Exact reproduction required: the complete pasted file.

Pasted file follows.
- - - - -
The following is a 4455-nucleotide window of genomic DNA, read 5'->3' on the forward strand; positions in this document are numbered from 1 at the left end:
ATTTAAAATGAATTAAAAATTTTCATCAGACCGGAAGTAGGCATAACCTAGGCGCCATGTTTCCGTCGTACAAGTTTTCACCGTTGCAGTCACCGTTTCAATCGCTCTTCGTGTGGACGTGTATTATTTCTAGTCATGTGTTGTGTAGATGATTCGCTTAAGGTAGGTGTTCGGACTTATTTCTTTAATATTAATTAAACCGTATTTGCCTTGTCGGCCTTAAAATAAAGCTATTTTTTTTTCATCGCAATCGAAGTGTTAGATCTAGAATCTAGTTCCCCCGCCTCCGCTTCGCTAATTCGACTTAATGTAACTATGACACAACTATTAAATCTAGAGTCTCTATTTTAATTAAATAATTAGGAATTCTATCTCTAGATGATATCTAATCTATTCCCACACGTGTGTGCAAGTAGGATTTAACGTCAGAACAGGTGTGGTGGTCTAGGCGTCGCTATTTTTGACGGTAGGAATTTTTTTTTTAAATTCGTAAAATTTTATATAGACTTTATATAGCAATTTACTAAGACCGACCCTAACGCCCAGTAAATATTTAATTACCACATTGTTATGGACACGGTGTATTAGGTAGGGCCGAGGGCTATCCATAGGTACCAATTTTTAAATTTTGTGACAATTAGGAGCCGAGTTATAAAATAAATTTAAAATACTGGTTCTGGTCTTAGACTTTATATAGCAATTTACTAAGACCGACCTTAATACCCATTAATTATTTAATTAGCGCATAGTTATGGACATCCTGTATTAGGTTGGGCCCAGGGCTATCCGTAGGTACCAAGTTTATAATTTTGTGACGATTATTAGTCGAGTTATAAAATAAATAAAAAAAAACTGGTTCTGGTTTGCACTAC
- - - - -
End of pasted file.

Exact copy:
The following is a 4455-nucleotide window of genomic DNA, read 5'->3' on the forward strand; positions in this document are numbered from 1 at the left end:
ATTTAAAATGAATTAAAAATTTTCATCAGACCGGAAGTAGGCATAACCTAGGCGCCATGTTTCCGTCGTACAAGTTTTCACCGTTGCAGTCACCGTTTCAATCGCTCTTCGTGTGGACGTGTATTATTTCTAGTCATGTGTTGTGTAGATGATTCGCTTAAGGTAGGTGTTCGGACTTATTTCTTTAATATTAATTAAACCGTATTTGCCTTGTCGGCCTTAAAATAAAGCTATTTTTTTTTCATCGCAATCGAAGTGTTAGATCTAGAATCTAGTTCCCCCGCCTCCGCTTCGCTAATTCGACTTAATGTAACTATGACACAACTATTAAATCTAGAGTCTCTATTTTAATTAAATAATTAGGAATTCTATCTCTAGATGATATCTAATCTATTCCCACACGTGTGTGCAAGTAGGATTTAACGTCAGAACAGGTGTGGTGGTCTAGGCGTCGCTATTTTTGACGGTAGGAATTTTTTTTTTAAATTCGTAAAATTTTATATAGACTTTATATAGCAATTTACTAAGACCGACCCTAACGCCCAGTAAATATTTAATTACCACATTGTTATGGACACGGTGTATTAGGTAGGGCCGAGGGCTATCCATAGGTACCAATTTTTAAATTTTGTGACAATTAGGAGCCGAGTTATAAAATAAATTTAAAATACTGGTTCTGGTCTTAGACTTTATATAGCAATTTACTAAGACCGACCTTAATACCCATTAATTATTTAATTAGCGCATAGTTATGGACATCCTGTATTAGGTTGGGCCCAGGGCTATCCGTAGGTACCAAGTTTATAATTTTGTGACGATTATTAGTCGAGTTATAAAATAAATAAAAAAAAACTGGTTCTGGTTTGCACTAC